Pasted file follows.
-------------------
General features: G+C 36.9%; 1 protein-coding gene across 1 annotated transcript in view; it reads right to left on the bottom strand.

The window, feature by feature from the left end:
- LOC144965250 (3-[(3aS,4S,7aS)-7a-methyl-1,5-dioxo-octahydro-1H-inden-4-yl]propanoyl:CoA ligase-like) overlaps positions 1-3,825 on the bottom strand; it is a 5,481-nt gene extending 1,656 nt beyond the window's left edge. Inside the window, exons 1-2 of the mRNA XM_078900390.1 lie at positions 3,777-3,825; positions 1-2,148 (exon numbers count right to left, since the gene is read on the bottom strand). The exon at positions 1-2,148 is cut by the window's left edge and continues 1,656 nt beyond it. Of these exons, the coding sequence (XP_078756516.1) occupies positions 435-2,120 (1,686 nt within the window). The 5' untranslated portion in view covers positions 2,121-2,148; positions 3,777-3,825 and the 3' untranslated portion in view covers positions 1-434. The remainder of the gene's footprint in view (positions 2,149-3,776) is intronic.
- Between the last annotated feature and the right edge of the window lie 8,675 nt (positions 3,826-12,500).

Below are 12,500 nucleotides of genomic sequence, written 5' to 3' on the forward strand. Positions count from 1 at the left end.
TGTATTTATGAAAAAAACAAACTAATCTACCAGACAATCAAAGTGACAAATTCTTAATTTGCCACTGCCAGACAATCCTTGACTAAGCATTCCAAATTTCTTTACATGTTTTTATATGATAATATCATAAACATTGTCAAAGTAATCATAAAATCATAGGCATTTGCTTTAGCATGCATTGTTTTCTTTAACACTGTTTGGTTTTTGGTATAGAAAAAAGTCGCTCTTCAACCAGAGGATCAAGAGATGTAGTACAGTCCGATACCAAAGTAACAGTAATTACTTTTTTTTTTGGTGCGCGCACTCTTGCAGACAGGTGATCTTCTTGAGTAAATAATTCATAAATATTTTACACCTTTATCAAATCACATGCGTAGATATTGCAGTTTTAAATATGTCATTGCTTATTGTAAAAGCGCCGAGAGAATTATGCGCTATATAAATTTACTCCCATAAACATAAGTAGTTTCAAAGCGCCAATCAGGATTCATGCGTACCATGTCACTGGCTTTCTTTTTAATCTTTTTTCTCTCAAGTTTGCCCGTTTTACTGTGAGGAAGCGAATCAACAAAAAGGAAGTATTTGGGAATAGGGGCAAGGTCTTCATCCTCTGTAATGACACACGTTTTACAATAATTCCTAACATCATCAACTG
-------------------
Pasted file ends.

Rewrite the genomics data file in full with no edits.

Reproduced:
General features: G+C 36.9%; 1 protein-coding gene across 1 annotated transcript in view; it reads right to left on the bottom strand.

The window, feature by feature from the left end:
- LOC144965250 (3-[(3aS,4S,7aS)-7a-methyl-1,5-dioxo-octahydro-1H-inden-4-yl]propanoyl:CoA ligase-like) overlaps positions 1-3,825 on the bottom strand; it is a 5,481-nt gene extending 1,656 nt beyond the window's left edge. Inside the window, exons 1-2 of the mRNA XM_078900390.1 lie at positions 3,777-3,825; positions 1-2,148 (exon numbers count right to left, since the gene is read on the bottom strand). The exon at positions 1-2,148 is cut by the window's left edge and continues 1,656 nt beyond it. Of these exons, the coding sequence (XP_078756516.1) occupies positions 435-2,120 (1,686 nt within the window). The 5' untranslated portion in view covers positions 2,121-2,148; positions 3,777-3,825 and the 3' untranslated portion in view covers positions 1-434. The remainder of the gene's footprint in view (positions 2,149-3,776) is intronic.
- Between the last annotated feature and the right edge of the window lie 8,675 nt (positions 3,826-12,500).

Below are 12,500 nucleotides of genomic sequence, written 5' to 3' on the forward strand. Positions count from 1 at the left end.
TGTATTTATGAAAAAAACAAACTAATCTACCAGACAATCAAAGTGACAAATTCTTAATTTGCCACTGCCAGACAATCCTTGACTAAGCATTCCAAATTTCTTTACATGTTTTTATATGATAATATCATAAACATTGTCAAAGTAATCATAAAATCATAGGCATTTGCTTTAGCATGCATTGTTTTCTTTAACACTGTTTGGTTTTTGGTATAGAAAAAAGTCGCTCTTCAACCAGAGGATCAAGAGATGTAGTACAGTCCGATACCAAAGTAACAGTAATTACTTTTTTTTTTGGTGCGCGCACTCTTGCAGACAGGTGATCTTCTTGAGTAAATAATTCATAAATATTTTACACCTTTATCAAATCACATGCGTAGATATTGCAGTTTTAAATATGTCATTGCTTATTGTAAAAGCGCCGAGAGAATTATGCGCTATATAAATTTACTCCCATAAACATAAGTAGTTTCAAAGCGCCAATCAGGATTCATGCGTACCATGTCACTGGCTTTCTTTTTAATCTTTTTTCTCTCAAGTTTGCCCGTTTTACTGTGAGGAAGCGAATCAACAAAAAGGAAGTATTTGGGAATAGGGGCAAGGTCTTCATCCTCTGTAATGACACACGTTTTACAATAATTCCTAACATCATCAACTG